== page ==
Practical Action: Technology and Adaptation

Submitted by Sukaina Bharwani 25th March 2011 19:17

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Briefing Paper: Technology for adapting to climate change

Climate change is currently threatening the livelihoods of millions of people who are already poor and vulnerable, by altering the natural and physical assets they rely on, particularly for agricultural production. In order to adapt to climate change, they will need access to new and improved technologies, skills and knowledge. The most appropriate technologies can enable people to improve their livelihoods even when there is uncertainty about the future climate. Many such technologies are already in use at the local level. For instance, technologies that reduce vulnerability to climate change, such as early warning systems or improved water management. But these require much wider dissemination if they are to bring benefits to the millions of people affected by climate change.

International negotiations for a new post-2012 climate change treaty are expected to agree a global system of support for adaptation, comprising large-scale finance and a mechanism for supporting improved access to technology. This presents an opportunity to scale up the use of technologies that have proved themselves to support appropriate adaptation. However, to date, governments and their negotiators have focused largely on large-scale, defensive technologies such as sea walls or embankment construction. Raising awareness of the threats, linking expert information with local knowledge, enabling people to participate in the development and improvement of existing technologies will be more effective in addressing vulnerability and enabling adaptation to climate change.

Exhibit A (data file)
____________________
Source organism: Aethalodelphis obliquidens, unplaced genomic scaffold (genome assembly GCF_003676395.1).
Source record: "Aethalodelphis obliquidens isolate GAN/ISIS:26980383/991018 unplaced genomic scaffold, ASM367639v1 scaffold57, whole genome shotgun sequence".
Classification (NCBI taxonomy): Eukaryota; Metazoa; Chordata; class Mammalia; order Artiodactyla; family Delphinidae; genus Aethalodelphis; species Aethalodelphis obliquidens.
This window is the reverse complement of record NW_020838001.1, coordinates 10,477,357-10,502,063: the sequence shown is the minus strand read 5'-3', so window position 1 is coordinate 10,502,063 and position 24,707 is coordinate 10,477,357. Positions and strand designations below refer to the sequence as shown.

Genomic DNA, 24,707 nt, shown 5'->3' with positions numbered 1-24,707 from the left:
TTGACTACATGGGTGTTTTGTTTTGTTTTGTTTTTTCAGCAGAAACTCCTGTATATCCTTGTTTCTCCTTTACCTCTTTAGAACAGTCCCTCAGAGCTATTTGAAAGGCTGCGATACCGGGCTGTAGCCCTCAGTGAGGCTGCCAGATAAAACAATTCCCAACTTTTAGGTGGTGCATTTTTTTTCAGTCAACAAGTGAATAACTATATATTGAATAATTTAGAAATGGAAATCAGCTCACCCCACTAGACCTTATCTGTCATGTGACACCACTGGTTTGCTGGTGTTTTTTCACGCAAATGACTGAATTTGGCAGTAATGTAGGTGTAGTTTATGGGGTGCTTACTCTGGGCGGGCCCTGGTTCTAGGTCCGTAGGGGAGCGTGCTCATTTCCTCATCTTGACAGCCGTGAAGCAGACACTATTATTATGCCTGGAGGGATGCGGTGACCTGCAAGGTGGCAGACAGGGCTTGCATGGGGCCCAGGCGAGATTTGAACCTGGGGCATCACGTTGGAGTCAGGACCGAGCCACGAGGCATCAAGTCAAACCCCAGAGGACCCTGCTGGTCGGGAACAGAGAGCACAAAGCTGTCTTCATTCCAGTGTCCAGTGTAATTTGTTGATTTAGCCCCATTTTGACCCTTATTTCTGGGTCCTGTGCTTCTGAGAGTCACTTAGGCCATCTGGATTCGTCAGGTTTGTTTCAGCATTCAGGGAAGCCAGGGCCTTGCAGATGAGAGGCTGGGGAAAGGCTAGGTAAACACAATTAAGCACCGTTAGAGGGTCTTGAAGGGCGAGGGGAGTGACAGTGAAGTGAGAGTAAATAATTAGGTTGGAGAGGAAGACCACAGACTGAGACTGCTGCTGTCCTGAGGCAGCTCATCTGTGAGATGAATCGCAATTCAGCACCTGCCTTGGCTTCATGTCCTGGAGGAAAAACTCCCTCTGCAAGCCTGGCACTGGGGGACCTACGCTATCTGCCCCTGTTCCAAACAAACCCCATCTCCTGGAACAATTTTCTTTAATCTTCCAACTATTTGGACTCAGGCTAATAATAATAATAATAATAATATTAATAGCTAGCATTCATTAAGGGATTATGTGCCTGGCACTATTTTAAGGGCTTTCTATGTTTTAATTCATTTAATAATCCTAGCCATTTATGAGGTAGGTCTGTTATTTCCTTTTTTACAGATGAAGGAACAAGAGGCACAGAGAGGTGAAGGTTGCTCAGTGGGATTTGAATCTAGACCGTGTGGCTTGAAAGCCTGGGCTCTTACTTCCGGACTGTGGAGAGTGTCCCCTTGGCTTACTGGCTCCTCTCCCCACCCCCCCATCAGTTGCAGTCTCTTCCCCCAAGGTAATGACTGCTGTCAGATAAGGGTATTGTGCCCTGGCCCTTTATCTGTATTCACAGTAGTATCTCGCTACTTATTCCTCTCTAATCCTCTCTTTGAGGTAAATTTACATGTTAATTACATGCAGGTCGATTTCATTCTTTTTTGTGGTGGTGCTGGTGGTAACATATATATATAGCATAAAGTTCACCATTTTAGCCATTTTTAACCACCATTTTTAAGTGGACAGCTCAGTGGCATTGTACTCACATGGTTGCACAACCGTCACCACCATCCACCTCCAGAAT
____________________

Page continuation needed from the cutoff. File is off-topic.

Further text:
Technologies for resilience and adaptive capacity

The challenge for adaptation technologies is to deal with the potential for future changes whilst being resilient to climate variability. Uncertainty about how climate change will manifest in a precise location requires caution when selecting a technological solution, to avoid locking a community into an unsuitable technology. Working with this uncertainty, technologies for adaptation need to boost resilience and increase capacity to adapt to the future. Appropriate technologies for adaptation enable people to make and act on choices about their livelihoods, and also experiment and innovate with the technologies they are already using. They are often ‘soft’ technologies that increase people’s ability to gain and share knowledge, organise collectively, and make informed decisions.

Access to local, up-to-date weather information helps farmers plan for the growing season and is particularly valuable in reducing vulnerability to extreme weather events such as floods and storms, or slower onset disasters such as drought. Enabling people to have access to such information, and to be able to broadcast early warnings using relatively simple technologies such as handheld sirens and FM radios, can increase the ability of communities to withstand and recover from shocks.


Scaling up